Numerous cases of spontaneous interposition that have interrupted conflicts have also been recorded. The most important early account of these examples, of what is now commonly referred to as "people's power" is contained in Gene Keyes' 1978 article "Peacekeeping by Unarmed Buffer Forces" published in Peace and Change. In that paper Keyes reports on spontaneous interpositions in Algeria in 1962, in Aden in 1967, and in China in 1968. Following the French pullout from Algeria, a large-scale civil war seemed inevitable when in towns such as Boghari, "A crowd of war-weary men and women created a human barrier between the opposing forces. When the soldiers pressed forward, the civilians forced them to embrace each other and fraternize." In what was the former federation of Southern Arabia, over 2,000 demonstrators, including women, children and the elderly, "stopped heavy fighting between rival nationalist groups...when they marched through battle-torn streets screaming for a ceasefire". During China's Cultural Revolution a mini-war erupted between two Maoist student factions at Tsinghua University in Peking. Eventually, a contingent of workers, some 60,000 strong, entered the university shouting the slogan "use reason not violence, use reason not violence, lay down your weapons and form a big alliance". The workers stood their ground in the face of extreme provocation and violence and their action eventually lead to an alliance of the fighting factions. More recently, in the Philippines, in Bangkok, in Tiananmen Square in Bejing, Moscow and in Belgrade the efficacy of spontaneous people's power has clearly been demonstrated.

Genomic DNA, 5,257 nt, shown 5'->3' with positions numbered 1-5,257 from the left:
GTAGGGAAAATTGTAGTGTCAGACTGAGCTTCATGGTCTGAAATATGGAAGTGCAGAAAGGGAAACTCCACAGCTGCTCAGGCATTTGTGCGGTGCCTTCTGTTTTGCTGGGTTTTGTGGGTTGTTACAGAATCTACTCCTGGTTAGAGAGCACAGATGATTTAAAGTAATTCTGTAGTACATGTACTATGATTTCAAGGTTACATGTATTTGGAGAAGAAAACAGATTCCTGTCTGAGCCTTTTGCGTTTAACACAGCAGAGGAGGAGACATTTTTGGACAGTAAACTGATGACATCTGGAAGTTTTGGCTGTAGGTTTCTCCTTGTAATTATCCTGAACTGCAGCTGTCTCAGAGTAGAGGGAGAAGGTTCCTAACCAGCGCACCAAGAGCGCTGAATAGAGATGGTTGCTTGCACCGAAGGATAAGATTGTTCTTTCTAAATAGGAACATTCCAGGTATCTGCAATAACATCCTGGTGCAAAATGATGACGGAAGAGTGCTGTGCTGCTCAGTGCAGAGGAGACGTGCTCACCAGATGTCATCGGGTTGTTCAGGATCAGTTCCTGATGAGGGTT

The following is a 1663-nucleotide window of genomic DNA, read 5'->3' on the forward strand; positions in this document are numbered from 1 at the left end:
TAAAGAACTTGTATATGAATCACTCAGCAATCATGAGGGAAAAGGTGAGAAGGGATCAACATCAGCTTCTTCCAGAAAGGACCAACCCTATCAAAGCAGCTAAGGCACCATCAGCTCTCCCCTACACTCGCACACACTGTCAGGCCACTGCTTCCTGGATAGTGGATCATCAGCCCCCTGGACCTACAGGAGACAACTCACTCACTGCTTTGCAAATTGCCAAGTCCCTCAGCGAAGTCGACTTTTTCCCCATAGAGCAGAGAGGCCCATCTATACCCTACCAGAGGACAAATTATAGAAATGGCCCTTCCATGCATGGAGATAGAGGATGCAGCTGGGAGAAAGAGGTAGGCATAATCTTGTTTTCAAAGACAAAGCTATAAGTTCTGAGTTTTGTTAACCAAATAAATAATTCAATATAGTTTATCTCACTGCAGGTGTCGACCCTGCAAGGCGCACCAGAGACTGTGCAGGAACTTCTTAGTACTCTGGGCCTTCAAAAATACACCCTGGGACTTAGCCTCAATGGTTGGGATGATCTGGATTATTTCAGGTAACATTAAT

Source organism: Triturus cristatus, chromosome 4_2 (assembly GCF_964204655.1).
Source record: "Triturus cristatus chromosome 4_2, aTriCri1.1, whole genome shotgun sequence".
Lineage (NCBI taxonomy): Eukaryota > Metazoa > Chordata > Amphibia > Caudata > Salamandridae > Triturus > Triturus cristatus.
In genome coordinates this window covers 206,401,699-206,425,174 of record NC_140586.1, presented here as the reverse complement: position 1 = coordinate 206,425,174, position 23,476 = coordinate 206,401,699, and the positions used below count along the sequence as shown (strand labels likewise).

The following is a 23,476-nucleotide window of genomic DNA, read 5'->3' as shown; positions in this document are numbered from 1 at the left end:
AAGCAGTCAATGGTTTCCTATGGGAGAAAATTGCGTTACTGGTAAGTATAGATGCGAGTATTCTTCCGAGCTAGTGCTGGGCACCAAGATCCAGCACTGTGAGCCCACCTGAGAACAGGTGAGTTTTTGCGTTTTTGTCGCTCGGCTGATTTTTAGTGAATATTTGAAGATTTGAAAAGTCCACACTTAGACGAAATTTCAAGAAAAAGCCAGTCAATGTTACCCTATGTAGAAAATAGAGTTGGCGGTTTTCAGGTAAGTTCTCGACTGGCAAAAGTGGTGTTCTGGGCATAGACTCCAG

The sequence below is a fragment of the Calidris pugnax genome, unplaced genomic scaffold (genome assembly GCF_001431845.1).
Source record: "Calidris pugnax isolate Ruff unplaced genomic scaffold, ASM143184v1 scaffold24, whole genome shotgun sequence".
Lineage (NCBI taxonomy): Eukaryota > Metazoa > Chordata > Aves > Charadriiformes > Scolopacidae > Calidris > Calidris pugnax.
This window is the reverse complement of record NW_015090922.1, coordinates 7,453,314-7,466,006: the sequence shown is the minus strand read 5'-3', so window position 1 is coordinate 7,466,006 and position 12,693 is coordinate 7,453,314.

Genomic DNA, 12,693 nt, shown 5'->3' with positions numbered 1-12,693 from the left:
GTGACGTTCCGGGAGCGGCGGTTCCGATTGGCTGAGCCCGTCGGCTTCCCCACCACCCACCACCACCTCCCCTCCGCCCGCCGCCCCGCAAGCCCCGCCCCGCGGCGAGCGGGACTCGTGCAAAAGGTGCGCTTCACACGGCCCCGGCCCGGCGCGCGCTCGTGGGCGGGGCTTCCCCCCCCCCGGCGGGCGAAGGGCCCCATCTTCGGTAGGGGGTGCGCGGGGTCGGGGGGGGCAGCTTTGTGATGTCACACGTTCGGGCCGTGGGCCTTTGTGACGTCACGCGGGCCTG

These actions are inspiring and historically important, offering insight into the dynamics of what Keyes calls "massive nonviolent buffer actions", however they do not provide adequate guidance for those planning interventions in areas where the activists have little or no relationship with the belligerents.